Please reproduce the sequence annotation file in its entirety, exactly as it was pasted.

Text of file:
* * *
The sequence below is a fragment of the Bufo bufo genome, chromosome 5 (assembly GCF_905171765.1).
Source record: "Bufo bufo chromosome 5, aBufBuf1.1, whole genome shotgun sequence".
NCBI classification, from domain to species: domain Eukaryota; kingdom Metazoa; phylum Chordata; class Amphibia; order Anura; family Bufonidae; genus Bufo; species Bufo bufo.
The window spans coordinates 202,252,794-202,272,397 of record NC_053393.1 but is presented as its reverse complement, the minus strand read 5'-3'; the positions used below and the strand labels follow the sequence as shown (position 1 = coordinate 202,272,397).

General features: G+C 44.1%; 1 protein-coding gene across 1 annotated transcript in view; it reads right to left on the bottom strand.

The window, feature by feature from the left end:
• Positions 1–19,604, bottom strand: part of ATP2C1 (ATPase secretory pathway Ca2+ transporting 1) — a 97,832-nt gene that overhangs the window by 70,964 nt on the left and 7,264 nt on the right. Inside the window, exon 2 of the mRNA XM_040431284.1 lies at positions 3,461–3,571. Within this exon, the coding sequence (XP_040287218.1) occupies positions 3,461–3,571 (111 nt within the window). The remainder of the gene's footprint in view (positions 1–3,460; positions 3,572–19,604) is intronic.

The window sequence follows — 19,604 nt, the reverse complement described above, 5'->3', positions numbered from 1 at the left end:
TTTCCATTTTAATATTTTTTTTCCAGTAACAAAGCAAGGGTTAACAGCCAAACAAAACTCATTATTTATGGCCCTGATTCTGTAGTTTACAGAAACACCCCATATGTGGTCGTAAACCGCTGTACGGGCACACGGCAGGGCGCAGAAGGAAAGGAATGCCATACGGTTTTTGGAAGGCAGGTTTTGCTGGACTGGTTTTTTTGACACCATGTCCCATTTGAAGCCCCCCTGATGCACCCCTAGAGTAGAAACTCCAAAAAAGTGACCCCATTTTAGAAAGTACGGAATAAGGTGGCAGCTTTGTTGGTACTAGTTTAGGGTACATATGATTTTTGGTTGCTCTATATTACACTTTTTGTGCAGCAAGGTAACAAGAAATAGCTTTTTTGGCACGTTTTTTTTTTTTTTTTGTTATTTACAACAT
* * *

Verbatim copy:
The sequence below is a fragment of the Bufo bufo genome, chromosome 5 (assembly GCF_905171765.1).
Source record: "Bufo bufo chromosome 5, aBufBuf1.1, whole genome shotgun sequence".
NCBI classification, from domain to species: domain Eukaryota; kingdom Metazoa; phylum Chordata; class Amphibia; order Anura; family Bufonidae; genus Bufo; species Bufo bufo.
The window spans coordinates 202,252,794-202,272,397 of record NC_053393.1 but is presented as its reverse complement, the minus strand read 5'-3'; the positions used below and the strand labels follow the sequence as shown (position 1 = coordinate 202,272,397).

General features: G+C 44.1%; 1 protein-coding gene across 1 annotated transcript in view; it reads right to left on the bottom strand.

The window, feature by feature from the left end:
• Positions 1–19,604, bottom strand: part of ATP2C1 (ATPase secretory pathway Ca2+ transporting 1) — a 97,832-nt gene that overhangs the window by 70,964 nt on the left and 7,264 nt on the right. Inside the window, exon 2 of the mRNA XM_040431284.1 lies at positions 3,461–3,571. Within this exon, the coding sequence (XP_040287218.1) occupies positions 3,461–3,571 (111 nt within the window). The remainder of the gene's footprint in view (positions 1–3,460; positions 3,572–19,604) is intronic.

The window sequence follows — 19,604 nt, the reverse complement described above, 5'->3', positions numbered from 1 at the left end:
TTTCCATTTTAATATTTTTTTTCCAGTAACAAAGCAAGGGTTAACAGCCAAACAAAACTCATTATTTATGGCCCTGATTCTGTAGTTTACAGAAACACCCCATATGTGGTCGTAAACCGCTGTACGGGCACACGGCAGGGCGCAGAAGGAAAGGAATGCCATACGGTTTTTGGAAGGCAGGTTTTGCTGGACTGGTTTTTTTGACACCATGTCCCATTTGAAGCCCCCCTGATGCACCCCTAGAGTAGAAACTCCAAAAAAGTGACCCCATTTTAGAAAGTACGGAATAAGGTGGCAGCTTTGTTGGTACTAGTTTAGGGTACATATGATTTTTGGTTGCTCTATATTACACTTTTTGTGCAGCAAGGTAACAAGAAATAGCTTTTTTGGCACGTTTTTTTTTTTTTTTTGTTATTTACAACAT